Bill Conti: The Inspirational

Bill Conti’s work has gone places that many composers dream of.  His achievements have ranged from world famous themes, numerous simultaneous television credits, and conducting the Academy Awards (in addition to winning one of his own).

Conti was born in Providence, Rhode Island in 1942.  He started piano as a child with his father as his teacher.  He eventually added bassoon to his repertoire.  The family moved to Florida, and there Conti joined his high school band and orchestra.  He majored in composition at Louisiana State University, and continued playing bassoon, playing jazz in night clubs and arranging music for the marching band.  After LSU, he was accepted into the Juilliard School of Music, where he received a Master’s Degree. 

Conti moved to Italy in 1967 and began arranging and scoring for various projects.  Upon moving back to the United States in 1974, he was tapped by director Paul Mazursky to move to Hollywood and score Blume in Love (1973).  It was Mazursky who would also bring Conti along for Harry and Tonto (1974).  The score would bring Conti some Hollywood attention, but not as much as the score he did for director John G. Avildsen – Rocky (1976).  The film (which won the Oscar for Best Picture), featured Conti’s theme song “Gonna Fly Now”.  The song was both Golden Globe and Oscar nominated.  The hit song also appeared at #1 on the Billboard charts in 1977, as well as RIAA Certified Platinum Album and RIAA Certified Gold Record.  The theme of course is synonymous with sports films, montages and certainly entered pop culture with numerous references in films and TV.  The song “Gonna Fly Now” was also voted to the AFI 100 Songs list. 

For the 49th Annual Academy Awards (1977), he was designated Music Director for the first time.  Conti’s history as Oscar conductor is legendary and one of his great accomplishments. 

Conti continued scoring TV movies and films at a quick pace.  Other scores from the 1970s include: An Unmarried Woman (1978), F.I.S.T. (1978), the Stallone film Paradise Alley (1978), Slow Dancing in the Big City (1978), A Man, A Woman and a Bank (1979) for Paul Mazursky, and Rocky II (1979) which expanded his themes from the original in tone and orchestration. 

His success continued into the 1980s starting with the comedy Private Benjamin (1980).  As the James Bond franchise continued into the 1980s, usual composer John Barry was swapped for Conti in For Your Eyes Only (1981).  The film was a hit, and again featured a hit title song.  The hit song (sung by Sheena Easton), was nominated for both the Golden Globes and Oscars, both losing to Arthur’s Theme from Arthur (1981).  The 80s also brought Conti to the small screen, writing themes for television shows like Dynasty, Falcon Crest, Cagney & Lacey, and even American Gladiators.  Continuing with the franchise, Conti scored Rocky III (1982).  Conti also scored the astronaut drama The Right Stuff (1983).  Many moments in the score are based on music heard in the temp tracks, notably music by Henry Mancini and classical composers Piotr Tchaikovsky and Gustav Holst (Mancini and Holst are listed in the credits in the song section).  Nevertheless, the score won the Oscar for Best Score in 1984, being Bill Conti’s first win.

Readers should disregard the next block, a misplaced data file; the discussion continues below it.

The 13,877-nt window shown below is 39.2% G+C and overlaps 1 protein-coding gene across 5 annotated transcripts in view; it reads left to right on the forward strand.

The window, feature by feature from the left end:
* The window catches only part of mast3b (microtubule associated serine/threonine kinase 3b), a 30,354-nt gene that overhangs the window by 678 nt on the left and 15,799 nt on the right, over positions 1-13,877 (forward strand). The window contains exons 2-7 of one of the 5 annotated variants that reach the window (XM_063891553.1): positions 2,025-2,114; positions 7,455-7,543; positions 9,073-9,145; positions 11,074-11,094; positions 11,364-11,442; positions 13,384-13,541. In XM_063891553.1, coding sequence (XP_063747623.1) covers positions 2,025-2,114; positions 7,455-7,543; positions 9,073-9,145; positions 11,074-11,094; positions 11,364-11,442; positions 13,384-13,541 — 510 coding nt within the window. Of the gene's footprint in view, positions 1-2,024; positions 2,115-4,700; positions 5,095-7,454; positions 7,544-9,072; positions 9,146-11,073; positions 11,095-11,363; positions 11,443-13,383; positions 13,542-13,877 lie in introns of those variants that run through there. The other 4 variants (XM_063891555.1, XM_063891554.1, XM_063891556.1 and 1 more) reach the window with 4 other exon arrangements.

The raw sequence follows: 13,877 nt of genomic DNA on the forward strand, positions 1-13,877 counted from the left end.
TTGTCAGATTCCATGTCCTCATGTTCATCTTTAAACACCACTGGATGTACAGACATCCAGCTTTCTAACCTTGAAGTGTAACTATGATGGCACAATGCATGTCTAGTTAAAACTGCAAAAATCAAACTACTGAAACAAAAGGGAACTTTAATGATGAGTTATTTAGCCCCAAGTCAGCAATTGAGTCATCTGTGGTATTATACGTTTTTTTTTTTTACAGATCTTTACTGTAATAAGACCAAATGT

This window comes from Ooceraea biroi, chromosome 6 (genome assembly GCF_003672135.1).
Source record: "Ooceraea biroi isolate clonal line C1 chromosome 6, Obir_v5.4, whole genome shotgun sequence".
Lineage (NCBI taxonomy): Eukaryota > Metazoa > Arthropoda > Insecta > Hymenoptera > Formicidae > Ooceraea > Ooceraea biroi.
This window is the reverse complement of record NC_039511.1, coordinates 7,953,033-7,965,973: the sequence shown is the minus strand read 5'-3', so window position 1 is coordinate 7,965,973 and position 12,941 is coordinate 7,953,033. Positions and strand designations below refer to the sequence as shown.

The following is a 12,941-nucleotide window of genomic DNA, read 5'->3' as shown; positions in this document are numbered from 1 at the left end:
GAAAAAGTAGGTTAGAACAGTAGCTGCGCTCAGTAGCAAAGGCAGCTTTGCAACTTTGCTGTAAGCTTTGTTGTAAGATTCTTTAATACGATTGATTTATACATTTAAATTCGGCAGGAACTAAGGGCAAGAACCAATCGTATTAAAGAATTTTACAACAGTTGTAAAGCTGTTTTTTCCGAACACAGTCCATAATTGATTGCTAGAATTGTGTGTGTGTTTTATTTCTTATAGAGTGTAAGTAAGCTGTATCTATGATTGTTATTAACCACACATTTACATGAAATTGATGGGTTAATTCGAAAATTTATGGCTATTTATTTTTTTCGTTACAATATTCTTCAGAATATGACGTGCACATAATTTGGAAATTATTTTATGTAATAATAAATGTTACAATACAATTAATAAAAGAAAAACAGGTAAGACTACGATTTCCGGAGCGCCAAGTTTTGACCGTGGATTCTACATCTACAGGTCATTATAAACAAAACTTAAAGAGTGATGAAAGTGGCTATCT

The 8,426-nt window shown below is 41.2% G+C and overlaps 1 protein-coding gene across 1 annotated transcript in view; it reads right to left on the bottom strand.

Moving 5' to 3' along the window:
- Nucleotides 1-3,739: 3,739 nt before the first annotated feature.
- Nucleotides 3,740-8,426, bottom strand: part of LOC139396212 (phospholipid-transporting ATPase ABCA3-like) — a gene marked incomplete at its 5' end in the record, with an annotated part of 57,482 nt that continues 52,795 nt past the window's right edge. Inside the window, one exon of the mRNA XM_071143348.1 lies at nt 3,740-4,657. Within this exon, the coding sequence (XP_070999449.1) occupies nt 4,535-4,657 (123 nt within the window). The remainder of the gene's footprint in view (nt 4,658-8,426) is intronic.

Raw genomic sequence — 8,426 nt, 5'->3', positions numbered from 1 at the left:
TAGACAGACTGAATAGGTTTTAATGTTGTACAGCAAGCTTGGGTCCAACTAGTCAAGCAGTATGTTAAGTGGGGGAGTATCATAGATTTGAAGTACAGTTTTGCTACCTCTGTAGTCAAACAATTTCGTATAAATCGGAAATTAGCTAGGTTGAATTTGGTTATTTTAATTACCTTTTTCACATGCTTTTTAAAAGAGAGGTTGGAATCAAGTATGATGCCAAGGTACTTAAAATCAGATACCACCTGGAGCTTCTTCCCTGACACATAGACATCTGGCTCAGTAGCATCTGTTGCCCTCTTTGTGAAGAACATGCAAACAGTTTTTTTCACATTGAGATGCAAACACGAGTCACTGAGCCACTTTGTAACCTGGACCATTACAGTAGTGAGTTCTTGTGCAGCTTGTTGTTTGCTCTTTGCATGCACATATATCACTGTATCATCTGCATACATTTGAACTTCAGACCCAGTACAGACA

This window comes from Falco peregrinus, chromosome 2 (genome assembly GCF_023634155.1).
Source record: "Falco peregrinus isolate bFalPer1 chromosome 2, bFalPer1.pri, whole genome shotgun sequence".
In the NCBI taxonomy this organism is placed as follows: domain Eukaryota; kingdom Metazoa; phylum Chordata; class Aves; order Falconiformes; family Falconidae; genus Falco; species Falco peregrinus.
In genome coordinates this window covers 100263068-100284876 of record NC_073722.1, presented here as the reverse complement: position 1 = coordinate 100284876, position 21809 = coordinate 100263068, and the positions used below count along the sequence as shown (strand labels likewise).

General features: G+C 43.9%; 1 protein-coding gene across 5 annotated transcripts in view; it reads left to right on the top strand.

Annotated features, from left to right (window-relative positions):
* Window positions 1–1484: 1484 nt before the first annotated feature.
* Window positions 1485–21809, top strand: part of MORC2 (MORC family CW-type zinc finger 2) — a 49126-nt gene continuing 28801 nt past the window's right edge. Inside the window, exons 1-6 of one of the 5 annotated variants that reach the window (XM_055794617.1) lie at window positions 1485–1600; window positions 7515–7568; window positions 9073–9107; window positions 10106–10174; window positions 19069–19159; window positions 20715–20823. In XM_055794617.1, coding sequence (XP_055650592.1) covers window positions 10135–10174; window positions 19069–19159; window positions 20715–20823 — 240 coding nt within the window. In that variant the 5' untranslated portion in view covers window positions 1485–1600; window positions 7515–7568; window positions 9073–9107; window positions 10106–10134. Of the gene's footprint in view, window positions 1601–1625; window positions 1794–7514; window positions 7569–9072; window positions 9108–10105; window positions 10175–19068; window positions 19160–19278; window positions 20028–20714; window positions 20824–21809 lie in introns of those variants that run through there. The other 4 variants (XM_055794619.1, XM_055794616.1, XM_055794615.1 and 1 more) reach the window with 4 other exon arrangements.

For the 1984 Summer Olympics, Conti contributed The Power Sports Theme.  Also in 1984, he reunited with Rocky director John G. Avildsen for The Karate Kid.  He also continued scoring the series with Karate Kid Part II (1986), Karate Kid Part III (1989) and The Next Karate Kid (1994).  Another large success for Conti was the TV mini-series North and South (1985) and the sequel North and South, Book II (1986).  Conti was nominated for an Emmy for his work on the original series.  He had other hits in the late 1980s including the stinker Masters of the Universe (1987), Broadcast News (1987) and the drama Lean on Me (1989) with John G. Avildsen.   One of the few film composers to have one, Conti received a star on the Hollywood Walk of Fame in 1989.

His role as musical director for the Academy Awards continued, and received an Emmy for Musical Director for the 64th Annual Awards.  Conti returned to Rocky (after not scoring Rocky IV) – for the next film Rocky V (1990).  Through the 90s, he continued to be the go-to Oscar musical director.  He scored a lot of light-hearted scores including The Adventures of Huck Finn (1993), Rookie of the Year (1993), and Spy Hard (1996).  Conti reunited with Nomads (1986) director John McTiernan for The Thomas Crown Affair (1999).  He also wrote several themes for ABC News Primetime Live as it evolved in the 2000s.  He returned to the Rocky franchise with a different take on his past scores with Rocky Balboa (2006). 

He continues to score films and conducts various orchestras around the world.  He has conducted or been musical director of the Academy Awards 19 times.  The score to the film Tropic Thunder (2008) even has a track title (which takes place at the Oscars) titled “Cue Bill Conti”. 

Conti’s music works hand in hand with the inspirational montages found in the Rocky and Karate Kid films.  His score to The Right Stuff is just as inspirational and emotional.  His scores range in many genres and he has a great ability to get to the moment of whatever the director is asking.  His scores fit the emotions and the action every time.  His themes from television are iconic, and his work in films is top notch.  

Bill Conti, 60th Oscars (1987)
Bill Conti, 71st Oscars (1998)

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